Inside America's First 'Beer Spa'

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Visitors to a new "beer spa" in Sisters, Oregon, soak in polyurethane tubs filled with warm water and hops. Winston Ross

"I have the softest hands in the world" came the bold claim of Mike Boyle not long after I met him in the high desert town of Sisters, Oregon, in early March. Boyle does not have the softest hands in the world, but he does have a knack for marketing, which may explain why a business he and partner Sally Champa just launched in what's effectively the middle of nowhere is garnering nationwide attention.

The company, and the reason for Boyle's soft hands, is Hop in the Spa, which is cleverly billed as "America's First Beer Spa," even though the only actual beer involved is the one he offered me when I walked into the place, just before a 25-minute soak in a polyurethane-lined cedar tub filled with a mixture of Cascade hops, barley, minerals, herbs and essential oils.

Not long after Boyle and Champa opened the spa in February, the free publicity came pouring in—from CNBC, Maxim, Men's Journal, Mashable and, of course, BroBible, which, even without going to see the place for itself, declared, "I'm just stoked the States are finally waking the fuck up, and we might not have to deplete all the bank munz for a Eurotrip to enjoy a legit beer spa."

The idea for America's first beer (or hop) spa came, in fact, from Europe, where several such establishments are scattered from Prague to Germany, and where only a couple of them involve actually dunking oneself in beer. Boyle discovered the concept via a pamphlet a friend gave him, and he traveled with Champa, a massage therapist he met after a car accident, across Oregon to figure out which hops might have the ideal effect. Soaks cost $75 per person, but the spa offers several packages. Boyle can't make specific health claims about the benefits of soaking in hops, but he says the oils are skin-softening and the hops exfoliating.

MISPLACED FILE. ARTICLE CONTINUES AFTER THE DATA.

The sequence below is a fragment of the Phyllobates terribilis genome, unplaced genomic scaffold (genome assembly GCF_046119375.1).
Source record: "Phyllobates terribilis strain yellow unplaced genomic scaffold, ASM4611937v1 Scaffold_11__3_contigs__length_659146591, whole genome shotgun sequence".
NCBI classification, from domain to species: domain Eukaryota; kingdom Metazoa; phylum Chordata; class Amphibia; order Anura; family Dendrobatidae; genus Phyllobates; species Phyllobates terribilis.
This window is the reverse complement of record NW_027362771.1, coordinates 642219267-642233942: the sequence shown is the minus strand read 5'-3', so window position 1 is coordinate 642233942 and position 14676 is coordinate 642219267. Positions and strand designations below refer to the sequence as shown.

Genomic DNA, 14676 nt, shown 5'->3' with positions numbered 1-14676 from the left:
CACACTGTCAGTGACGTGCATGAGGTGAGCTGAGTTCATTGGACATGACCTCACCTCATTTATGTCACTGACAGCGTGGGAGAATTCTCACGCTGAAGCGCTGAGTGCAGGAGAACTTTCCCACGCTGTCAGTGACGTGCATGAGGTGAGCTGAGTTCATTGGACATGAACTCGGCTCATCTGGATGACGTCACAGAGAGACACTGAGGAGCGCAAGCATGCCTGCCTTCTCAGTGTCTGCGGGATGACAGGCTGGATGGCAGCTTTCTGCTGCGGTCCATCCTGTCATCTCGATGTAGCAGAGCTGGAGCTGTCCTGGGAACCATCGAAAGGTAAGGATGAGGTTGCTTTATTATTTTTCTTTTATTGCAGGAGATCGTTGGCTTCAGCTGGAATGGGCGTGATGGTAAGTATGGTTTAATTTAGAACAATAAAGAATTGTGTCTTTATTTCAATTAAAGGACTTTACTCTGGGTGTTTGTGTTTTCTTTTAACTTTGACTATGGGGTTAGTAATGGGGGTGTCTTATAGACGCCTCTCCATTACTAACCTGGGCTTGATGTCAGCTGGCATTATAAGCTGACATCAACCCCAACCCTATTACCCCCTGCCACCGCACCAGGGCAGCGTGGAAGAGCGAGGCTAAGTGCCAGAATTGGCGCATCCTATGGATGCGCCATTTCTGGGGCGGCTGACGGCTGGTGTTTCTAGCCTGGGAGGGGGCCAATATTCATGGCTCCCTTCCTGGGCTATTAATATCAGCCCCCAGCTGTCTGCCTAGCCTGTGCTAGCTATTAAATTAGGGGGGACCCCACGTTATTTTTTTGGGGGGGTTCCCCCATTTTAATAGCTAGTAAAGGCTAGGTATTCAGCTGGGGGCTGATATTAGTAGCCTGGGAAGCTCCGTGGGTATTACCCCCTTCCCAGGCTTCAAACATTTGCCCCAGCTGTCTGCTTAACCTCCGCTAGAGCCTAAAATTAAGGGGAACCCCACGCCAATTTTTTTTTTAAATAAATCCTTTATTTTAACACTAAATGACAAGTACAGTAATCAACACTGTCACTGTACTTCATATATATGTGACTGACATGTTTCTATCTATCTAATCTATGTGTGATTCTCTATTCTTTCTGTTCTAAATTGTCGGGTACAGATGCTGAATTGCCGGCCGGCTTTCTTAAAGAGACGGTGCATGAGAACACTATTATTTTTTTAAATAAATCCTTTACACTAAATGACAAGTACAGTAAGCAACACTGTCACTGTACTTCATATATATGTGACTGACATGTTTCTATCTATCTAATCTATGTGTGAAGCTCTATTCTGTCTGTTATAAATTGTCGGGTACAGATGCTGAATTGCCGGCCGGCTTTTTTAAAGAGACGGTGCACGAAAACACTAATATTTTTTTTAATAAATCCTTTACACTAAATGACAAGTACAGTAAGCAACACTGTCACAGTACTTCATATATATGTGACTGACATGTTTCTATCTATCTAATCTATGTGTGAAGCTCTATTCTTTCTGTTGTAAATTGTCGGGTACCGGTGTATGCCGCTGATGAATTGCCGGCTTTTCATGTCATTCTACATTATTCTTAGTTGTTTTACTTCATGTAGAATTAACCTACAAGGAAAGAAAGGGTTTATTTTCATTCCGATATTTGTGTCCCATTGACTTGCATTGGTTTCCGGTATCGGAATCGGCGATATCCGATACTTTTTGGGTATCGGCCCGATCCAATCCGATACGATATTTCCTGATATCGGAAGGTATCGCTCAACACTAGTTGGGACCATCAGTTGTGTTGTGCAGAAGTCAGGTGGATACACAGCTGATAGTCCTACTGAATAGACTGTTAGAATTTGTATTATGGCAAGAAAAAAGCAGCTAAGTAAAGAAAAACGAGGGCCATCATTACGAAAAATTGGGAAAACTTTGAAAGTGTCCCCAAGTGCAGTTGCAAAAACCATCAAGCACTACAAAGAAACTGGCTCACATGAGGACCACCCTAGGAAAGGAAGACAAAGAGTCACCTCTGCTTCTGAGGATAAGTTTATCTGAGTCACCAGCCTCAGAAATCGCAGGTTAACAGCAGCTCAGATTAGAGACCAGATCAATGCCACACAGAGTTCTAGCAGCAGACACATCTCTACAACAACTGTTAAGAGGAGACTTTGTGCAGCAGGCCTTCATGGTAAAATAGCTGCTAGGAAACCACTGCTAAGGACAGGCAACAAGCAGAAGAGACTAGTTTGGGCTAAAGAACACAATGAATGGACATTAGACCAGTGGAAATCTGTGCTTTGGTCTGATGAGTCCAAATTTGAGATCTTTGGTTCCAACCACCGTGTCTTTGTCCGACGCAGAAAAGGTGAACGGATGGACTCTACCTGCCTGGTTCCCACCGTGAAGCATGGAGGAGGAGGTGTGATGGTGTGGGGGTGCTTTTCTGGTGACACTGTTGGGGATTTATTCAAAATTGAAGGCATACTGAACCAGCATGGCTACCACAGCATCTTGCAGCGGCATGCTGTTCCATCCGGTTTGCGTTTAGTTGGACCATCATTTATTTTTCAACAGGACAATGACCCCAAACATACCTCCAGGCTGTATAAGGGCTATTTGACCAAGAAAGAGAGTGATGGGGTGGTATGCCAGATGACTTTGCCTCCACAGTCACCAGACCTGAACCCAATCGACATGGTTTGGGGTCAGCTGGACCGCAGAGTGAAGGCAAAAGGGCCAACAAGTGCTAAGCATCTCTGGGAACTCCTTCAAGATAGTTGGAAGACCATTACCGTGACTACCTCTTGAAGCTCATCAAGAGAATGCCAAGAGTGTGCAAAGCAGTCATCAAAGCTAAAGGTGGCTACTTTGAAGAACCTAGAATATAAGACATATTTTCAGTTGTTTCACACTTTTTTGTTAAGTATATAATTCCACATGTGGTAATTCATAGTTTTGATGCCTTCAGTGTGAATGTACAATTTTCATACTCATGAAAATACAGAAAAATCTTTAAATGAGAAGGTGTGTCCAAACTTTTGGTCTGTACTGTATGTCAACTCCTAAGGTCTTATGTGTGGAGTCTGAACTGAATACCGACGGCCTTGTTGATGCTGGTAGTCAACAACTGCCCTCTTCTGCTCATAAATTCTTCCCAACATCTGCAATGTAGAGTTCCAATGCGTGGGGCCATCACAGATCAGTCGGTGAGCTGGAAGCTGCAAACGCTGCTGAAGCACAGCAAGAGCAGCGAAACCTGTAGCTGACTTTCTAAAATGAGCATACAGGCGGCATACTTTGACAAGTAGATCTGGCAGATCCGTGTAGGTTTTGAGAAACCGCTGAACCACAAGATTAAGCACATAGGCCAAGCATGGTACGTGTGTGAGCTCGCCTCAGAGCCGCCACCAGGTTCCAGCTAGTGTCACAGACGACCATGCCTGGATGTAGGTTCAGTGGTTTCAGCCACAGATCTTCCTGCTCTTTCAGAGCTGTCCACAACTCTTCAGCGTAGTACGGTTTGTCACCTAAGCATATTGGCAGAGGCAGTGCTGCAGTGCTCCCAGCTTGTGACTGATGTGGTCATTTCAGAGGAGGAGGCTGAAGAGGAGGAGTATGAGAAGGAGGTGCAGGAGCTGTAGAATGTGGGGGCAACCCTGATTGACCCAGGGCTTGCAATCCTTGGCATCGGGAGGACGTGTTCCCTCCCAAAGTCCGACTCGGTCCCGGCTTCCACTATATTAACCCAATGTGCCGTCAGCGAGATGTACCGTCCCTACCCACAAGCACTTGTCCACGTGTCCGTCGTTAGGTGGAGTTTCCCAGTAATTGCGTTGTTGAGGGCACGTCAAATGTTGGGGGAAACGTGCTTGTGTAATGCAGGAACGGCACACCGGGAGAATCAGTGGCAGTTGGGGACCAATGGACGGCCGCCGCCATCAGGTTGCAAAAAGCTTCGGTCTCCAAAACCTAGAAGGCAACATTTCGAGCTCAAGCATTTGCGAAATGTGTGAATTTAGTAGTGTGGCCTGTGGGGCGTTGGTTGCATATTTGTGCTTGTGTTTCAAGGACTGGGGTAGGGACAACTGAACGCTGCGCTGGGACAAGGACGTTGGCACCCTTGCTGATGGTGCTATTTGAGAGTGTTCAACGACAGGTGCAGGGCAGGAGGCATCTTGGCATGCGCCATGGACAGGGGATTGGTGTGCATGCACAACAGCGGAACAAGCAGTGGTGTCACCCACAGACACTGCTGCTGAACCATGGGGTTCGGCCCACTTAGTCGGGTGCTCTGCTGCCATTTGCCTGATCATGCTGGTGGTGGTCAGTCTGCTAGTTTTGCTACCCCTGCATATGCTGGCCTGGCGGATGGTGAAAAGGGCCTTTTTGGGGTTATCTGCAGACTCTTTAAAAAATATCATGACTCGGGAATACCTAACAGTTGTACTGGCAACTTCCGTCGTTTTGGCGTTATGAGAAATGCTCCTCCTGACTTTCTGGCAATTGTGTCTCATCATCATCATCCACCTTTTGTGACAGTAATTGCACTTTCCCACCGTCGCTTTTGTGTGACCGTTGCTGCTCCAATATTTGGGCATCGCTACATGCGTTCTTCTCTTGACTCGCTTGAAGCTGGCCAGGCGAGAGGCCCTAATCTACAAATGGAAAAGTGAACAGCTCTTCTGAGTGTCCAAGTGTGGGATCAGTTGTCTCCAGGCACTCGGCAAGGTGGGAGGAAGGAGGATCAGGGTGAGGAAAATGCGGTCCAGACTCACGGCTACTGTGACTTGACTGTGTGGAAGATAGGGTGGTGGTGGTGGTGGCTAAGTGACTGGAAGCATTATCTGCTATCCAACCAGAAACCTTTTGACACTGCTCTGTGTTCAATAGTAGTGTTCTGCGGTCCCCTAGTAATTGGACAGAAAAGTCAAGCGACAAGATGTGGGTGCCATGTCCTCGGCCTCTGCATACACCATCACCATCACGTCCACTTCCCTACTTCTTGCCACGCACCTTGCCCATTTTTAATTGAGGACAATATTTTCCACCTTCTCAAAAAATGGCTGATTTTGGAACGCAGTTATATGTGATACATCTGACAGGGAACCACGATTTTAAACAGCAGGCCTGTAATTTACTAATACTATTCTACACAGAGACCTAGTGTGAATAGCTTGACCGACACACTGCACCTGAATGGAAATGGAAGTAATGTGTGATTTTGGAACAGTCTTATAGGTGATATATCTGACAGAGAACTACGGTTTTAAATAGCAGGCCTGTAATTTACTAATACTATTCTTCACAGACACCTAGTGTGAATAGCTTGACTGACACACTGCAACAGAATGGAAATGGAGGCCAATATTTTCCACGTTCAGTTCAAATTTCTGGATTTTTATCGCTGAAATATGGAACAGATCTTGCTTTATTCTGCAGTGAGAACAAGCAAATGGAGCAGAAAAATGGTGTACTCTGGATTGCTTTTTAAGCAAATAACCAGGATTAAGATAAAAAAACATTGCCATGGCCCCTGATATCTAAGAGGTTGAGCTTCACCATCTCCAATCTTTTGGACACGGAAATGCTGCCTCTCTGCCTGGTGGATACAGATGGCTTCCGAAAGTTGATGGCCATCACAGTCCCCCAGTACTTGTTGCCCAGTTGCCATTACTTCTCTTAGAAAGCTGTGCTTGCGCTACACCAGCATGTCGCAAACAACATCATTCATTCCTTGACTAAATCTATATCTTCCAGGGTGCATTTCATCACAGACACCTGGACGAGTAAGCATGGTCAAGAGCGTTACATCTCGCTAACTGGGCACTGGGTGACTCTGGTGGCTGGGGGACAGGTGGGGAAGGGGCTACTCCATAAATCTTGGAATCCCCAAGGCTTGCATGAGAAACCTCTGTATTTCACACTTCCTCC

What's it actually like? I'd just finished a slightly harrowing three-hour drive across the Cascade Mountains when I arrived at Hop in the Spa, so it was relaxing enough just to be drinking a beer and sitting in a chair instead of careening down the freeway. The soak itself wasn't transformational, but soaking in just about anything is relaxing. After a massage that immediately followed, any worries I had going in had evaporated.

My hands felt a little softer too.

Inside America's First 'Beer Spa' | Culture